If you think your “really bad headaches” aren’t migraines, you may want to take a closer look at your symptoms—especially if you’re a woman.
More than half of all migraine sufferers are never diagnosed, according to the Migraine Research Foundation. And according to the National Institute of Neurological Disorders and Stroke, migraines are three times more common in women than in men. Crazy, right?
By taking a few minutes to learn about migraines, you can get an idea if you’re dealing with the condition and get treatment that will actually give you relief. Read on for all the signs and symptoms you may be overlooking, plus background on why migraines happen in the first place.
So, what exactly are migraines, and why do people get them?
According to the National Institute of Neurological Disorders and Stroke, a migraine is a brain disease that causes various uncomfortable symptoms that can last anywhere from four hours up to three days. (Yup, three freakin’ days!)
While the exact cause of migraine headaches is unknown, the Migraine Research Foundation says that both genes and environmental factors likely play a role. We also know that the symptoms are brought on by a change in chemical activity that impacts both the central and peripheral nervous systems, explains Jessica Ailani, M.D., director of the MedStar Georgetown Headache Center in Washington D.C.
Eek! How can I tell if I’m having a migraine or just a tension or sinus headache?
Migraine headaches can cause various symptoms before, during, and after the attack. Not all people experience all symptoms, and your migraine may be entirely different than a friend’s.
Symptoms can come on gradually or suddenly. Sometimes they start overnight, causing people to wake up with a migraine, but not always, the Mayo Clinic notes. Basically, every migraine headache is slightly different, and there’s no cut and dry list of symptoms that pertain to everyone. (Annoying, we know!)
All that said, there are a number of ways migraines differ from regular headaches. If you experience any of these symptoms, you’re likely suffering from a migraine and not something that’ll go away by popping some Advil.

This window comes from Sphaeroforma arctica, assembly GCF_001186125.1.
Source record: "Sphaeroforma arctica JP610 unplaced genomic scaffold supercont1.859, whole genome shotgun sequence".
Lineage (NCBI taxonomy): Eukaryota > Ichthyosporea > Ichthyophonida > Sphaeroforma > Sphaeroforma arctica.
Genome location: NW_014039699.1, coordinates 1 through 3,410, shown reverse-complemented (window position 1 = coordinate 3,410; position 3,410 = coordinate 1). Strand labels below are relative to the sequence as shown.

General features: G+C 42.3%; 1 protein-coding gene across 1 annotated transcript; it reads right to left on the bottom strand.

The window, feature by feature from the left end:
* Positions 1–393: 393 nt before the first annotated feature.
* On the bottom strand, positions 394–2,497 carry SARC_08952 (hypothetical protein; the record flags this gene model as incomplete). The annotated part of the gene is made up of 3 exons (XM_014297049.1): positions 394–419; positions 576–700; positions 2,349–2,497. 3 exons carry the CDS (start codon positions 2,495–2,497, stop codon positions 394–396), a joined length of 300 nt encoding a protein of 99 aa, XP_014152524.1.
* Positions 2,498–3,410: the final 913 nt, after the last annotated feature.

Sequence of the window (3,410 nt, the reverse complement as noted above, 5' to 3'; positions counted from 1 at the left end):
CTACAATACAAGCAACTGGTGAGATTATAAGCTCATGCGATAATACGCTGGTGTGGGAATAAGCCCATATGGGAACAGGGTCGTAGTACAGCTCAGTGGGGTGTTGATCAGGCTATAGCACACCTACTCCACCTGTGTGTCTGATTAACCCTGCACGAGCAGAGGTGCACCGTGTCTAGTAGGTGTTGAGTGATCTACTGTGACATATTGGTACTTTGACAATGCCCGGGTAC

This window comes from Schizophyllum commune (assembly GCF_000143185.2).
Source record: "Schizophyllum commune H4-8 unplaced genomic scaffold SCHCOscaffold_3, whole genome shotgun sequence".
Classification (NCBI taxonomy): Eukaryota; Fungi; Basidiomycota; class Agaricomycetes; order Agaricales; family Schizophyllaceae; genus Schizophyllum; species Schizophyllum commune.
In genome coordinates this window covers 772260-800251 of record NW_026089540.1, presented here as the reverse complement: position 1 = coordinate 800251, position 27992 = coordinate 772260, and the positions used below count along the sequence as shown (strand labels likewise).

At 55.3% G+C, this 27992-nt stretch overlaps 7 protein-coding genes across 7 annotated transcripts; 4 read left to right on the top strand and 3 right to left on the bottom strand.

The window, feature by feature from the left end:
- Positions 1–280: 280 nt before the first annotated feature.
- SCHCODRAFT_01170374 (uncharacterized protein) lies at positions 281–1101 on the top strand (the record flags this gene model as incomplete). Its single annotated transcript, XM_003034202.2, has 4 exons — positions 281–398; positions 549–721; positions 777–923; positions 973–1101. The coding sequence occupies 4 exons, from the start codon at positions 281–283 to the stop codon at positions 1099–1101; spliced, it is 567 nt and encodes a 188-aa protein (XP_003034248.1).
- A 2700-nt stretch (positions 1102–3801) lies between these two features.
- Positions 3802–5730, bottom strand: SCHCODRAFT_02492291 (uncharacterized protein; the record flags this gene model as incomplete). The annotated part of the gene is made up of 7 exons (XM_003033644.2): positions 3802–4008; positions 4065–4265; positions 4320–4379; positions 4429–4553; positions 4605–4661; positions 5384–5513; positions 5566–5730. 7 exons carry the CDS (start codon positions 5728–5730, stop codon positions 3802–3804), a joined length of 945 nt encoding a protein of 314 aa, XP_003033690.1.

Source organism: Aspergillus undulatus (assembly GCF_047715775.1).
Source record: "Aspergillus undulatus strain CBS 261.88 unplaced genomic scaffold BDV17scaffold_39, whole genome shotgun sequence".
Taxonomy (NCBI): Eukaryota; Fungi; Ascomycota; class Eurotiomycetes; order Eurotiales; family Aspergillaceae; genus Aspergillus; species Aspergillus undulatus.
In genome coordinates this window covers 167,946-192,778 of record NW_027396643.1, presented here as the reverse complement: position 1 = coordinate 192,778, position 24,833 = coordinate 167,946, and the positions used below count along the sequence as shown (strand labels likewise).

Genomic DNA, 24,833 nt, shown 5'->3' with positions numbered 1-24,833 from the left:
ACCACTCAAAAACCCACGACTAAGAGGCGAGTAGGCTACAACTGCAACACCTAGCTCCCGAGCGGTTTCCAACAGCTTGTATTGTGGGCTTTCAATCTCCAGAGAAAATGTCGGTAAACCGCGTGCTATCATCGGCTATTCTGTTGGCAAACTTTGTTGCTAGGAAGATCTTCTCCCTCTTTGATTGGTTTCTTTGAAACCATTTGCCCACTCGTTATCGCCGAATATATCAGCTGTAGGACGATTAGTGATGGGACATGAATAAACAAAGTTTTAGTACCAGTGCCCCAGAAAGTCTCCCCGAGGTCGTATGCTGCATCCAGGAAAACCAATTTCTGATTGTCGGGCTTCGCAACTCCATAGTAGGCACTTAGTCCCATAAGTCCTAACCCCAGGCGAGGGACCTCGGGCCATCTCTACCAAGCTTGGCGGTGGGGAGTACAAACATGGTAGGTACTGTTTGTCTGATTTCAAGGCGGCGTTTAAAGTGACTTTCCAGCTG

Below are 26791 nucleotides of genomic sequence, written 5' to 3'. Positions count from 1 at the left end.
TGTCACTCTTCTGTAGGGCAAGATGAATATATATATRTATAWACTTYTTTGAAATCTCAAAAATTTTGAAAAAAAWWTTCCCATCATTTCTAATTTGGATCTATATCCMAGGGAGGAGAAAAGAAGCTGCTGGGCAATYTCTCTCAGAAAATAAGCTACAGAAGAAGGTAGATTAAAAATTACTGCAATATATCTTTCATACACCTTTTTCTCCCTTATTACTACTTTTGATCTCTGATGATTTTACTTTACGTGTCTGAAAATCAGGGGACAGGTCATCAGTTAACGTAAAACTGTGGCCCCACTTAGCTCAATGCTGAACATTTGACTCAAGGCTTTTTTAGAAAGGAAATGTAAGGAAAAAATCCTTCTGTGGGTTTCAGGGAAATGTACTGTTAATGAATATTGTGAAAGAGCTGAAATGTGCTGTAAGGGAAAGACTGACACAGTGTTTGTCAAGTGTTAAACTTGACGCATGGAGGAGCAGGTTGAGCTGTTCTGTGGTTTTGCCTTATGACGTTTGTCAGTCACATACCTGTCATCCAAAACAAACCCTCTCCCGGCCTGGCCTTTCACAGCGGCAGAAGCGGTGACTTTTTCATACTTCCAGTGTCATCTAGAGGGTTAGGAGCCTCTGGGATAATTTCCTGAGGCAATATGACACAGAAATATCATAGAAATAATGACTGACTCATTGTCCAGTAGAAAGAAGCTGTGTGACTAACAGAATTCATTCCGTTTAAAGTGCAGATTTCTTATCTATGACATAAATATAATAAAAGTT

Common migraine symptoms you should definitely know about
1. Debilitating throbbing
“Patients will tell me, ‘I can feel my heartbeat in my head,’ or talk about touching their temple and feeling the vein throbbing, or feeling like their head will explode,” Ailani says. A run-of-the-mill headache, however, causes a dull, aching pain that’s more of an annoyance versus something that throws a wrench in your daily life.
2. Pain on only one side of your head
While migraines can be experienced on both sides of the head, the pain is typically only on one side. A tension headache, however, typically presents as pain all over, and a sinus headache presents as pressure around the cheeks, eyes, and forehead.
It’s still unclear why migraines may present as one-sided. One theory has to do with the trigeminal nerves. (There’s one on each side of the brain.) However, only one may be activated when a migraine begins, and as this continues to happen with repeated migraines over time, that one nerve becomes the “quickest, easiest path for the brain,” Ailani explains.
3. Seeing sparking lights or flashes
“When a migraine happens, there’s a slow wave of electrical activity from the back to the front of the brain,” explains Adelene Jann, M.D., a neurologist at NYU Langone Health. “When that happens, there’s also decreased blood flow to the brain, and everything slows down.” In turn, about 25 percent of suffers experience an aura either before or during their migraines, according to the Migraine Research Foundation.